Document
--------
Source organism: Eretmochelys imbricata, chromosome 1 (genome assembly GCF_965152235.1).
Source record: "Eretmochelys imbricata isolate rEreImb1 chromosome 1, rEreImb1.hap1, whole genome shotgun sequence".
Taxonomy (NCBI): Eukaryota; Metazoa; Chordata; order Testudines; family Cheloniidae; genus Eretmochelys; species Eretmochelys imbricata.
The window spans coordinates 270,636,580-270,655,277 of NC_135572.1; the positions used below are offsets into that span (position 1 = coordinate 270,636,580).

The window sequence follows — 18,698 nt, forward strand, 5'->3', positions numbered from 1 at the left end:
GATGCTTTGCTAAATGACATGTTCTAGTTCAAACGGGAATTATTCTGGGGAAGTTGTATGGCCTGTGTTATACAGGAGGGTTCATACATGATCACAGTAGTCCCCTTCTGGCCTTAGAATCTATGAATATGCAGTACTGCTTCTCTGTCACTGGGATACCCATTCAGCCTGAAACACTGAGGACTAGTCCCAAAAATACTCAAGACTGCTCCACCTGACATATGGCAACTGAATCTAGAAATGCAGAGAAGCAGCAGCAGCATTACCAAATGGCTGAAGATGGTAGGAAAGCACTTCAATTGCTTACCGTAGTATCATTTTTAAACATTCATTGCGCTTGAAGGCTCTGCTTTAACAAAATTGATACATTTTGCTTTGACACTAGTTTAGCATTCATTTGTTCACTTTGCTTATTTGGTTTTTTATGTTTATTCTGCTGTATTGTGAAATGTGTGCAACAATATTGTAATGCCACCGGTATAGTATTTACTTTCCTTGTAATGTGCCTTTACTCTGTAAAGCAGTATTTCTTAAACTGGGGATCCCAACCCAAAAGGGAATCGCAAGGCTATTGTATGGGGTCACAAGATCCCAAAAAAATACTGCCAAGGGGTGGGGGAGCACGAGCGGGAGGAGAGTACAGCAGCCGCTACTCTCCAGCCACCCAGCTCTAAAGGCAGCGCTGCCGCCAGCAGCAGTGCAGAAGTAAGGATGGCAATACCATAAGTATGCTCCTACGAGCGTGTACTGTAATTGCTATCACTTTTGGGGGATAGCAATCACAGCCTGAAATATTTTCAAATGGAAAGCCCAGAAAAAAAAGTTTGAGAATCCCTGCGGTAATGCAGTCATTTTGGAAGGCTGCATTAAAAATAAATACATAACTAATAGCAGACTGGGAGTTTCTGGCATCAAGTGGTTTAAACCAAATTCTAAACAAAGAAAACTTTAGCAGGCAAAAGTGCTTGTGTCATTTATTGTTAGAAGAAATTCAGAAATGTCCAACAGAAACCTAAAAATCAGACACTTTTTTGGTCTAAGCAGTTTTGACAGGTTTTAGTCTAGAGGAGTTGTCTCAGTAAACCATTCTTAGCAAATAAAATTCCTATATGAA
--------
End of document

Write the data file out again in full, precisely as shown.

Source organism: Eretmochelys imbricata, chromosome 1 (genome assembly GCF_965152235.1).
Source record: "Eretmochelys imbricata isolate rEreImb1 chromosome 1, rEreImb1.hap1, whole genome shotgun sequence".
Taxonomy (NCBI): Eukaryota; Metazoa; Chordata; order Testudines; family Cheloniidae; genus Eretmochelys; species Eretmochelys imbricata.
The window spans coordinates 270,636,580-270,655,277 of NC_135572.1; the positions used below are offsets into that span (position 1 = coordinate 270,636,580).

The window sequence follows — 18,698 nt, forward strand, 5'->3', positions numbered from 1 at the left end:
GATGCTTTGCTAAATGACATGTTCTAGTTCAAACGGGAATTATTCTGGGGAAGTTGTATGGCCTGTGTTATACAGGAGGGTTCATACATGATCACAGTAGTCCCCTTCTGGCCTTAGAATCTATGAATATGCAGTACTGCTTCTCTGTCACTGGGATACCCATTCAGCCTGAAACACTGAGGACTAGTCCCAAAAATACTCAAGACTGCTCCACCTGACATATGGCAACTGAATCTAGAAATGCAGAGAAGCAGCAGCAGCATTACCAAATGGCTGAAGATGGTAGGAAAGCACTTCAATTGCTTACCGTAGTATCATTTTTAAACATTCATTGCGCTTGAAGGCTCTGCTTTAACAAAATTGATACATTTTGCTTTGACACTAGTTTAGCATTCATTTGTTCACTTTGCTTATTTGGTTTTTTATGTTTATTCTGCTGTATTGTGAAATGTGTGCAACAATATTGTAATGCCACCGGTATAGTATTTACTTTCCTTGTAATGTGCCTTTACTCTGTAAAGCAGTATTTCTTAAACTGGGGATCCCAACCCAAAAGGGAATCGCAAGGCTATTGTATGGGGTCACAAGATCCCAAAAAAATACTGCCAAGGGGTGGGGGAGCACGAGCGGGAGGAGAGTACAGCAGCCGCTACTCTCCAGCCACCCAGCTCTAAAGGCAGCGCTGCCGCCAGCAGCAGTGCAGAAGTAAGGATGGCAATACCATAAGTATGCTCCTACGAGCGTGTACTGTAATTGCTATCACTTTTGGGGGATAGCAATCACAGCCTGAAATATTTTCAAATGGAAAGCCCAGAAAAAAAAGTTTGAGAATCCCTGCGGTAATGCAGTCATTTTGGAAGGCTGCATTAAAAATAAATACATAACTAATAGCAGACTGGGAGTTTCTGGCATCAAGTGGTTTAAACCAAATTCTAAACAAAGAAAACTTTAGCAGGCAAAAGTGCTTGTGTCATTTATTGTTAGAAGAAATTCAGAAATGTCCAACAGAAACCTAAAAATCAGACACTTTTTTGGTCTAAGCAGTTTTGACAGGTTTTAGTCTAGAGGAGTTGTCTCAGTAAACCATTCTTAGCAAATAAAATTCCTATATGAA